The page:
"I want to find all records that look like ..."
. Such is a common sayingwhen searching a database table (or a text file or other data source come to that), but the words "look like" are very woolly and can mean different things to different people. So when you're writing code to find matching records, you've got a choice of techniques available to you.
Let's say, for example, that you want to match a British postcode that's contained in a field called postcode
in a table. Here are three options.
First, an exact match:
SELECT * FROM contacts WHERE postcode = "SN12 6QL"
will match just the one postcode.
Second, using the LIKE operator will let you specify a simple pattern to match using _ to represent any one character and % to represent any string. So:
SELECT * FROM contacts WHERE postcode LIKE "SN12 %"
will match any postcode that starts with SN12
Finally, if you use the RLIKE or REGEXP operator you can specify a regular expression that you want to match. For example:
SELECT * FROM contacts WHERE postcode REGEXP "^[A-Z][A-Z]?[1-9][0-9]? "
will match any row with a postcode field staring with one or two letters, followed by one or two digits, followed by a space. In other words, this example is looking for the valid format for a postcode, even though we can't be sure exactly what any of the letters or digits involved will be! (written 2005-09-24, updated 2006-06-05)
Associated topics are indexed as below, or enter http://melksh.am/nnnn for individual articlesS157 - More MySQL commands 
MySQL - LEFT JOIN and RIGHT JOIN, INNER JOIN and OUTER JOIN - (2004-12-20) 
MySQL - Optimising Selects - (2004-12-21) 
Getting a list of unique values from a MySQL column - (2005-04-14) 
MySQL - a score of things to remember - (2005-11-12) 
SELECT in MySQL - choosing the rows you want - (2005-11-22)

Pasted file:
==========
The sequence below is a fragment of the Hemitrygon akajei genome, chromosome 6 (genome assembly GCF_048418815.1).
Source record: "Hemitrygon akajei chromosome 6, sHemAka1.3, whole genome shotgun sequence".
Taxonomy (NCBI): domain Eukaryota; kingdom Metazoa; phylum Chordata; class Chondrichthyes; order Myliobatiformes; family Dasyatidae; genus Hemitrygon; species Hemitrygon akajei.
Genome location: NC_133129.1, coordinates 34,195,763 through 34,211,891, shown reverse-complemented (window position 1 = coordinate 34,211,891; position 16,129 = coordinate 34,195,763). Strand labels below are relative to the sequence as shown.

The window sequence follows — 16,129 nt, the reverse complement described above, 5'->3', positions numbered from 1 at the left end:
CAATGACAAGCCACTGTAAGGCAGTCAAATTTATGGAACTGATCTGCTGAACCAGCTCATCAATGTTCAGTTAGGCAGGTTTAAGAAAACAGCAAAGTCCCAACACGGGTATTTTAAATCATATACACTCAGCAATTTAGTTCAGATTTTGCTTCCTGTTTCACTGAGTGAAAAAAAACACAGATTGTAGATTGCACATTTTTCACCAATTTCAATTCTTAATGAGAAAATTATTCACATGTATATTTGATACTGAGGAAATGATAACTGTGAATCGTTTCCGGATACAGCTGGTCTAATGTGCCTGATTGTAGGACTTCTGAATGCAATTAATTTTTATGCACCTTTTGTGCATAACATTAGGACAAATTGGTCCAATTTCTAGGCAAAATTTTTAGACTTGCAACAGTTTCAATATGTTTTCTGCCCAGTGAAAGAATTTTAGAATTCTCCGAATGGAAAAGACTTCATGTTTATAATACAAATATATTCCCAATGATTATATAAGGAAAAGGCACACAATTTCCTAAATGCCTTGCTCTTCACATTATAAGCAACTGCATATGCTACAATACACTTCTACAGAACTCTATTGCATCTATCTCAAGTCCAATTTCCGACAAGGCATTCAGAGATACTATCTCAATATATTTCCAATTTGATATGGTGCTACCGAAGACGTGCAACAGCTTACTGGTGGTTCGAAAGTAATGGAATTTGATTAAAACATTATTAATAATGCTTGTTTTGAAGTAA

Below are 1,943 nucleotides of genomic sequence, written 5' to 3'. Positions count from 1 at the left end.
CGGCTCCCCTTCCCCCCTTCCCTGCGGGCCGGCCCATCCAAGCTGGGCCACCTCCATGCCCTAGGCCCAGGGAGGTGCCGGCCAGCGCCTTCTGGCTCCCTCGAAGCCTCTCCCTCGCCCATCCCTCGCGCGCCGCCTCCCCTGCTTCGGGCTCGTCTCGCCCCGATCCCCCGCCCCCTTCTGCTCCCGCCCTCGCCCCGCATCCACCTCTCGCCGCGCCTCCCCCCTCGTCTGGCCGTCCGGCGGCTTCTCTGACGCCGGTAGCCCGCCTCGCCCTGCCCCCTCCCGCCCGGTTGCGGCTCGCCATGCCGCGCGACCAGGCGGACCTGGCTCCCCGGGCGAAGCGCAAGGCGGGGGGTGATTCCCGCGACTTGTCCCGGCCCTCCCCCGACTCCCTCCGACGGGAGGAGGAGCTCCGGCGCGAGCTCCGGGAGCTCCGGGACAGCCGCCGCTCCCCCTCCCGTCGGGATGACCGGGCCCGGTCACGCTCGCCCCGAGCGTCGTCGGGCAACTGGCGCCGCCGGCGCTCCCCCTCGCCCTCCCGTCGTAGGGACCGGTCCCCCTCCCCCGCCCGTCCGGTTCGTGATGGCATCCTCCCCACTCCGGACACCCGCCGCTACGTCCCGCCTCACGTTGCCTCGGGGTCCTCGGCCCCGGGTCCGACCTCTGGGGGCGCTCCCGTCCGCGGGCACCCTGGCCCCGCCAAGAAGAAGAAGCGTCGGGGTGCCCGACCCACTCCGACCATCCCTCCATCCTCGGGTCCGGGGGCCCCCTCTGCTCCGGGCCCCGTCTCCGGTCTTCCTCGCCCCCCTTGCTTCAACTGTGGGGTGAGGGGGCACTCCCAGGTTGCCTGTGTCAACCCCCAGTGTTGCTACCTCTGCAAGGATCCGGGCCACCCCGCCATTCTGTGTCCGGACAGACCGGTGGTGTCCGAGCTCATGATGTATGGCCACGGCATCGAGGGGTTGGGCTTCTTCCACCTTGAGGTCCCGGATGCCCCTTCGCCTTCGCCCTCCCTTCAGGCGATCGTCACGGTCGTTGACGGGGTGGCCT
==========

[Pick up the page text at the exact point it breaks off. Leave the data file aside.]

MySQL - JOIN or WHERE to link tables correctly? - (2005-12-01) 
MySQL - an FAQ - (2005-12-03) 
An occasional chance, and reducing data to manageable levels - (2005-12-04) 
Combining similar rows from a MySQL database select - (2006-01-17) 
Giving the researcher power over database analysis - (2006-01-22) 
Saving a MySQL query results to your local disc for Excel - (2006-01-29) 
Key facts - SQL and MySQL - (2006-02-04) 
Helicopter views and tartans - (2006-04-06) 
MySQL - the order of clauses and the order of actions - (2007-06-01) 
Outputting numbers as words - MySQL with Perl or PHP - (2007-06-17) 
MySQL joins revisited - (2007-09-03) 
Joining MySQL tables revisited - finding nonmatching records, etc - (2008-03-15) 
Finding words and work boundaries (MySQL, Perl, PHP) - (2008-08-03) 
Ruby, Perl, Linux, MySQL - some training notes - (2008-11-23) 
MySQL - looking for records in one table that do NOT correspond to records in another table - (2009-03-31) 
Grouping rows for a summary report - MySQL and PHP - (2009-06-27) 
MySQL - efficiency and other topics - (2009-10-10) 
Relating tables with joins in MySQL - (2010-02-21) 
Counting rows in joined MySQL tables - (2010-02-22) 
Optimising and caching your MySQL enquiries - (2010-02-22) 
Removing duplicates from a MySQL table - (2010-02-22) 
Databases - why data is split into separate tables, and how to join them - (2010-11-20) 
SQL - Data v Metadata, and the various stages of data selection - (2011-04-29) 
Extracting data from backups to restore selected rows from MySQL tables - (2015-05-01)
Some other Articles
Commenting Perl regular expressionsIs enough enough?Accessing a page via POST from within a PHP scriptWheelchair access - can do!Matching in MySQLOut of the norm.Tomorrow's meeting.Up earlySticky newsDatabase or Progamming - which to learn first?